Nubian ibex

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Nubian ibex
Capra ibex nubiana near Mitzpe Ramon in summer 2011 (4).JPG
Nubian Ibex at Makhtesh Ramon, Israel
Scientific classification e
Kingdom: Animalia
Phylum: Chordata
Class: Mammalia
Order: Artiodactyla
Family: Bovidae
Subfamily: Caprinae
Tribe: Caprini
Genus: Capra
Species: C. nubiana
Binomial name
Capra nubiana
F. Cuvier, 1825

The Nubian ibex (Capra nubiana) is a desert-dwelling goat species found in mountainous areas of Algeria, Israel, Jordan, Saudi Arabia, Oman, Egypt, Ethiopia, Eritrea, Yemen, and Sudan. It is generally considered to be a subspecies of the Alpine ibex (Capra ibex), but is sometimes considered specifically distinct (Capra nubiana). The wild population is estimated at 1,200 individuals.

Description[edit]

Nubian ibex in Israel

Nubian ibexes stand around 65–75 cm (2.1-2.6 ft) tall at the shoulder and weigh around 50 kilograms (110 lb). Nubian ibexes are a light tan color, with a white underbelly, in males there is also a dark brown stripe down the back. Nubian ibexes have long thin horns which extend up and then backwards and down. In males these reach around a metre in length while in females they are much smaller (around 30 cm or 12 in).[2]

Ecology[edit]

Nubian ibexes live in rough dry mountainous terrain where they eat mainly grasses and leaves and are preyed upon by leopards, eagles and bearded vultures. Nubian ibexes are social and herds tend to consist of females, young, and males up to the age of about three years. The males are solitary or form more transitory bands of up to eight individuals. During the breeding season males join the female-based herds for the six to eight week rut. Large males then do battle with much clashing of horns.[2]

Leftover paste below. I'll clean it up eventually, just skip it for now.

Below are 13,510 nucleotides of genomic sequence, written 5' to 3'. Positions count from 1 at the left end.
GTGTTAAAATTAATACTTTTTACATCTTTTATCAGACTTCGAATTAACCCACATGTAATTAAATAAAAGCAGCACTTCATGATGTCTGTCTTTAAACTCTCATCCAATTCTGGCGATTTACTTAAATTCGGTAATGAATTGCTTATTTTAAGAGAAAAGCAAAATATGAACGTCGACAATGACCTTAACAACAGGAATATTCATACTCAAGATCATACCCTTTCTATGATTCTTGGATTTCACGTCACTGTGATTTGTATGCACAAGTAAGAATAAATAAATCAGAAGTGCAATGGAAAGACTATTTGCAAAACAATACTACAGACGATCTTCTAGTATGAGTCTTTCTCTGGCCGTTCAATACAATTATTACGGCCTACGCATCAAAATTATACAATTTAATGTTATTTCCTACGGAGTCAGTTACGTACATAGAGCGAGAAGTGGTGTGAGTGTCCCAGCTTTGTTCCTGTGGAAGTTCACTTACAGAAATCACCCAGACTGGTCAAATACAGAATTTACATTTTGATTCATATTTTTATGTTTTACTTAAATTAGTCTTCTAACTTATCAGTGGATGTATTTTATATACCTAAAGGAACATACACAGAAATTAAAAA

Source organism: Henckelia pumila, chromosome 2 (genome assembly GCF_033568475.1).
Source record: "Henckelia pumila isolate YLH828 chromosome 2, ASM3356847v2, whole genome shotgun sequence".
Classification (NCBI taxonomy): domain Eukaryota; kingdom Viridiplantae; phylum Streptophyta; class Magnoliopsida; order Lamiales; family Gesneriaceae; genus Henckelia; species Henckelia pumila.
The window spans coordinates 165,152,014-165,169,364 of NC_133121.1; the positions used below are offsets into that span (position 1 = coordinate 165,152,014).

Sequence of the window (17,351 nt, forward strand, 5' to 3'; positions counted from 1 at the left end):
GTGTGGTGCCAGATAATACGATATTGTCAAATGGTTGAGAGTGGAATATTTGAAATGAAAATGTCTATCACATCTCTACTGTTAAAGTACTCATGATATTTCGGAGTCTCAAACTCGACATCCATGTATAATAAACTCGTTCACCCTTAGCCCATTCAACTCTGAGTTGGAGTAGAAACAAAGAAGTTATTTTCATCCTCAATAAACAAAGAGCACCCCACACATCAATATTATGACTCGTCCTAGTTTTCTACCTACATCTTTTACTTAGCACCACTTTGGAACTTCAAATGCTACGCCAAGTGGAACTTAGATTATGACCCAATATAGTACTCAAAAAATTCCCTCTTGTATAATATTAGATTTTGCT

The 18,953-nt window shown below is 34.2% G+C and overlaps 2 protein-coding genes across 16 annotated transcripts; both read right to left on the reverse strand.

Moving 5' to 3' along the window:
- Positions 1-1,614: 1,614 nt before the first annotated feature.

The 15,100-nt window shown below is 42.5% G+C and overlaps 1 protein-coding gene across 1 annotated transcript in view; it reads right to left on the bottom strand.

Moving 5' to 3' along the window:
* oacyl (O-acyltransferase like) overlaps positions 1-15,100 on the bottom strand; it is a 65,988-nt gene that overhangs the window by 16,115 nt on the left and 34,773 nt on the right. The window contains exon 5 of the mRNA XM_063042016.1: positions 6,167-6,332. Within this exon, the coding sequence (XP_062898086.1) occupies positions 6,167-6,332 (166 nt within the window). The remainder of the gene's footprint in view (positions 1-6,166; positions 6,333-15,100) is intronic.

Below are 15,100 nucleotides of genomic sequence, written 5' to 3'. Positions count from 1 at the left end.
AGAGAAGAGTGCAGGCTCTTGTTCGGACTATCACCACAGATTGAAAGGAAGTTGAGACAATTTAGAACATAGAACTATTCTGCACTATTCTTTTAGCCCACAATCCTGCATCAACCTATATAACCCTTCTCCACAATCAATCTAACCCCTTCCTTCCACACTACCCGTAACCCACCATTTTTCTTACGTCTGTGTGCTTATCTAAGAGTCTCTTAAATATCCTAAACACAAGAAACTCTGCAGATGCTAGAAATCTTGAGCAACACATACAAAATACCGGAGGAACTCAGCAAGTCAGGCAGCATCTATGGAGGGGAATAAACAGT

Nubian ibexes are diurnal, meaning they are active during the day and rest during the night. On 16 March 1959, the British established the Yob Wildlife Reserve in northern Eritrea specifically to protect significant populations of Nubian ibex in the area.[3][4]

Status[edit]

The International Union for Conservation of Nature has classified the Nubian ibex as "vulnerable". This is on the basis that there are fewer than 10,000 mature individuals and the population is declining. Threats faced by the animal include competition with livestock for water and fodder, hunting pressure and habitat destruction.[1]

In popular culture[edit]

The Biblical heroine Yael's name means "Ibex" in Hebrew. The Nubian ibex in particular was in the BBC documentary Life, and featured prominently in the popular television documentary series Planet Earth (episode 5, "Deserts").[5]

References[edit]

  1. ^ a b Alkon, P.U.; Harding, L.; Jdeidi, T.; Masseti, M.; Nader, I.; de Smet, K.; Cuzin, F. & Saltz, D. (2008). "Capra nubiana". IUCN Red List of Threatened Species. Version 2008. International Union for Conservation of Nature. Retrieved 5 April 2009.  Database entry includes a brief justification of why this species is of vulnerable.
  2. ^ a b Jonathan Kingdon; David Happold; Thomas Butynski; Michael Hoffmann; Meredith Happold; Jan Kalina (2013). Mammals of Africa. A&C Black. pp. 600–603. ISBN 978-1-4081-8996-2. 
  3. ^ "Yob Wildlife Reserve". Protectedplanet.net. Retrieved 30 May 2012. 
  4. ^ Shackleton, David M. (1997). Wild Sheep and Goats and Their Relatives: Status Survey and Conservation Action Plan for Caprinae. International Union for Conservation of Nature and Natural Resources. Species Survival Commission. Caprinae Specialist Group. p. 26. ISBN 978-2-8317-0353-4. Retrieved 30 May 2012. 
  5. ^ Produced by Huw Cordey (2006-04-02). "Deserts". Planet Earth. BBC. BBC One.